When she logged on for the chat, she told us that she was on day five of a Migraine. When we encouraged her to get her parents to take her to the emergency room, her response was disturbing. Her parents had accused her of faking the Migraine for attention and refused to take her. A few days later, I received an email from her mother. On day seven of the Migraine, Abi had collapsed and been taken to the hospital. The doctors told her mother that Abi’s Migraine had caused her to have a stroke. Abi “recovered” and was discharged from the hospital. A few weeks later, she got a Migraine and suffered another stroke. This time, she didn’t survive the stroke. I still have a copy of an instant messenger conversation with Abi’s mother from the hospital. She said, “I can’t stop shaking or crying…thats my baby.”
Not long after that, Jeff, Abi’s fiancé, emailed me. He said he’d been reading Abi’s journal, and she must have had a premonition that something was going to happen because she’d written letters in her journal to some people. In his email, he included a note from Abi to me. It said,
“Teri I wanted to take some time to thank you for all you’ve done for me, and for everyone. You have a tremendous heart, a ton of love and understanding. Your soul is one of a kind. I’m sorry to have worried you, I’m sorry I didn’t listen to you and get help right away. God led me to you before I died so I could know and appreciate your spirit. Thank you! Please know that I am not hurting anymore, I am with my Heavenly Father and joyfully wait to see you here in heaven some day. Can you do me a favor? Could you please help others understand about migraine, and that getting immediate treatment is important? I will be with you always. I love you Teri. Please be kind and gentle with yourself. Thank you for everything! Love Abi.”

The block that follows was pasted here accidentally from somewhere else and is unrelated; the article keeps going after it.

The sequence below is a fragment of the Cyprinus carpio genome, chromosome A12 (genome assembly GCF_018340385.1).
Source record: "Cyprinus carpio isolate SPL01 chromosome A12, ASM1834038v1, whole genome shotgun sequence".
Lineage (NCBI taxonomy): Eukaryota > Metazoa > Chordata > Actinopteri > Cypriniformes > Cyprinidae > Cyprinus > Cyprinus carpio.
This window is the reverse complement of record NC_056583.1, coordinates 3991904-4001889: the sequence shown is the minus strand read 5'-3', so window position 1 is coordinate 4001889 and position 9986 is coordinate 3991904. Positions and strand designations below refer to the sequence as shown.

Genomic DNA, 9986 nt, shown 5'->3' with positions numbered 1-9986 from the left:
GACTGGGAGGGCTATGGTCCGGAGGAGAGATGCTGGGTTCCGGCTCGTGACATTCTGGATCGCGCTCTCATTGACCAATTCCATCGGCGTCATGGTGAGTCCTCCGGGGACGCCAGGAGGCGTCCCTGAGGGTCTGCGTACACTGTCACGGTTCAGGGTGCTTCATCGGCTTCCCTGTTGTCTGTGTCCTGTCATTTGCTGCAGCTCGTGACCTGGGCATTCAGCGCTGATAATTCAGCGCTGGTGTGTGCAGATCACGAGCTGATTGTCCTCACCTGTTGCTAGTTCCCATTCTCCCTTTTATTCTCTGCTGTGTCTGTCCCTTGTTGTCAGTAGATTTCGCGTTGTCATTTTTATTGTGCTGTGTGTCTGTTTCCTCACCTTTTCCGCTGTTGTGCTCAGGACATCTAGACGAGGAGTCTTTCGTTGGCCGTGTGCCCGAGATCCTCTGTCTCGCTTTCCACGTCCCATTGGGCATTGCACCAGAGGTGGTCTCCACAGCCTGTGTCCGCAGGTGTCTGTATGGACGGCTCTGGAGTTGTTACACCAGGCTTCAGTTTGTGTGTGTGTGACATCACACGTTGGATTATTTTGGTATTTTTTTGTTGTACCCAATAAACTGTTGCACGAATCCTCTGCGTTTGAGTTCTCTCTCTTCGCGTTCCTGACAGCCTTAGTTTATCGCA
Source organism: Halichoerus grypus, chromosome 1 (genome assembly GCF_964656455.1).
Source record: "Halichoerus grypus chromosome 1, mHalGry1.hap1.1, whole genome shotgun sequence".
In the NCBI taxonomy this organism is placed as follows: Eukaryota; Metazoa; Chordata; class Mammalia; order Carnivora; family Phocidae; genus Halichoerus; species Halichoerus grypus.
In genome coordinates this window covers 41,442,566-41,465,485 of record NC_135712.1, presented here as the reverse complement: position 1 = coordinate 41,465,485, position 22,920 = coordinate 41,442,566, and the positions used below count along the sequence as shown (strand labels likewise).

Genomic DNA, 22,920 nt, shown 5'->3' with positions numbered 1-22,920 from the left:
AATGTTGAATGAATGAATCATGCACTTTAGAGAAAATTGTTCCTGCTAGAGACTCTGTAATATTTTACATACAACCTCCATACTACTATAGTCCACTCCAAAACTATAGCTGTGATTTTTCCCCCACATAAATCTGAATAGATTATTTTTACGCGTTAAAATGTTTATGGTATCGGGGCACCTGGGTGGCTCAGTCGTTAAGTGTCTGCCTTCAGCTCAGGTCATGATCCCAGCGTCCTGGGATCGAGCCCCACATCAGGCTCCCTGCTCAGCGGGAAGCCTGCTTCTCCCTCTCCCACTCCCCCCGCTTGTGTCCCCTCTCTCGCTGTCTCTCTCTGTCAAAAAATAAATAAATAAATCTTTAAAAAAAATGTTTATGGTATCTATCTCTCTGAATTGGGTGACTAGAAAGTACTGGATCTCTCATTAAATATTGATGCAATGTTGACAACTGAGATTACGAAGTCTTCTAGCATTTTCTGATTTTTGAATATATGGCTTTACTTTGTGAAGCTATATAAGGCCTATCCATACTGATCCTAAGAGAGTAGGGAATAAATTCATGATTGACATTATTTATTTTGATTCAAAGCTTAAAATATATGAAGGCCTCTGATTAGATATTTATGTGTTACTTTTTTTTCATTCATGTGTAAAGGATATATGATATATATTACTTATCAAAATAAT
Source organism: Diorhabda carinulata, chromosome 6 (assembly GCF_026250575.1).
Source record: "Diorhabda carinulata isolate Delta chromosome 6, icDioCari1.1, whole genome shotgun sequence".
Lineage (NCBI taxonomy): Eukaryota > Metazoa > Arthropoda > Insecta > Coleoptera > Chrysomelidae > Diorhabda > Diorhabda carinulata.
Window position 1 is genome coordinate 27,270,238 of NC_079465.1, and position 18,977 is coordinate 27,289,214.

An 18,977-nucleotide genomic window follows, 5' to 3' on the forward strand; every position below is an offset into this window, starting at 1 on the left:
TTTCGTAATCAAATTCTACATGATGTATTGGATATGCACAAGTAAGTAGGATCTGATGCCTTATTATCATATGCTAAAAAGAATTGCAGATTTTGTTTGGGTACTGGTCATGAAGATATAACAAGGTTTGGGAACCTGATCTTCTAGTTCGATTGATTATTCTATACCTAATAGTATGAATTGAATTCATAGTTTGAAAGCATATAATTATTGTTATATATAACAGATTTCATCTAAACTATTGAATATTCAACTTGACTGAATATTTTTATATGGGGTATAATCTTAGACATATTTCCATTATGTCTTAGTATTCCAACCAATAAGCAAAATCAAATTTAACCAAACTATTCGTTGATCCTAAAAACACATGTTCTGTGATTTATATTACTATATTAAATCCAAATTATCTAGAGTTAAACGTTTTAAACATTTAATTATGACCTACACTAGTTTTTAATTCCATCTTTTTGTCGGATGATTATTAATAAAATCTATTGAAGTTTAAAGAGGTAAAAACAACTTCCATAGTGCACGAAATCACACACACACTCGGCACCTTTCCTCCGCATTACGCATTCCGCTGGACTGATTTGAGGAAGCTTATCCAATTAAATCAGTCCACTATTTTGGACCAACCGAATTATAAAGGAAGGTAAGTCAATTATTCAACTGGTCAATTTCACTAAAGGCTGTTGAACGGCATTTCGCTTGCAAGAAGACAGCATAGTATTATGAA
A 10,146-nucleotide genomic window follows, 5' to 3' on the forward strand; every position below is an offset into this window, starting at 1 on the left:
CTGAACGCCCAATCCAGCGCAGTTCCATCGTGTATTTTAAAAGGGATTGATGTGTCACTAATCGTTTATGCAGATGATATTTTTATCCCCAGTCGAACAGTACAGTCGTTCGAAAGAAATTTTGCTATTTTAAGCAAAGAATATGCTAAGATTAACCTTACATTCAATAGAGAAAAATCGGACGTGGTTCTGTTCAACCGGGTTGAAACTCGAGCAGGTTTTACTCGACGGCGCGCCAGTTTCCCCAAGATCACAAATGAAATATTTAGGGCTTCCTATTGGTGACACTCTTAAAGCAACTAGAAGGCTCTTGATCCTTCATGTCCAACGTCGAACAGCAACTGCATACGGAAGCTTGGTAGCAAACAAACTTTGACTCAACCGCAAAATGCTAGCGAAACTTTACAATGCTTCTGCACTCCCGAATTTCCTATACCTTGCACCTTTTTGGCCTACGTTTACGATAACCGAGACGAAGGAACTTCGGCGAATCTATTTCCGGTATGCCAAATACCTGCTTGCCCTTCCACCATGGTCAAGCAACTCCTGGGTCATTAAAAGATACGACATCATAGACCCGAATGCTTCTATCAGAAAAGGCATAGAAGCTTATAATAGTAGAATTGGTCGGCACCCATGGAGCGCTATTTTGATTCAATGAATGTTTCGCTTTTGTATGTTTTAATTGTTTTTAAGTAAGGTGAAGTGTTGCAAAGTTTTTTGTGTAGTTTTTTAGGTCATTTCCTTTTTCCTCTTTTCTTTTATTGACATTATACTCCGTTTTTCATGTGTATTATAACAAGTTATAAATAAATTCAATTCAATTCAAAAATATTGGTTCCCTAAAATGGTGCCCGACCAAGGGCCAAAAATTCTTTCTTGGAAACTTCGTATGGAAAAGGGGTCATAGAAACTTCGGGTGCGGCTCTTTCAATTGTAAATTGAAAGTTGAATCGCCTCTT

I’m writing this article, in part, to honor Abi’s request that I “please help others understand about migraine, and that getting immediate treatment is important.”
As I write this, I know a young adult Migraineur who recently asked her parents to take her to the emergency room. They refused, saying, “It’s just a headache, it will go away.” I hope those parents will read this and realize their error. I hope they’ll realize that their daughter has a genetic neurological disease, and that she needs them to learn about it and help her. I hope they never have to face the regret and guilt that Abi’s parents faced.
If you or someone you care about has Migraines, please recognize that Migraine is a disease and learn about it. Learn to recognize that a not “just a headache,” it may not go away. There are times when a Migraine attack is an emergency and needs emergency treatment. Please, don’t take a chance in finding yourself in the situation Abi’s parents faced.
Related: Take our "Should you see your doctor if…" quiz.
Medical review by John Claude Krusz, PhD, MD
Teri Robert is a leading patient educator and advocate and the author of Living Well with Migraine Disease and Headaches. A co-founder of the Alliance for Headache Disorders Advocacy and the American Headache and Migraine Association, she received the National Headache Foundation’s Patient Partners Award and a Distinguished Service Award from the American Headache Society. Teri can be found on her website, and blog, Facebook, Twitter, StumbleUpon, Pinterest, LinkedIn, and Google+.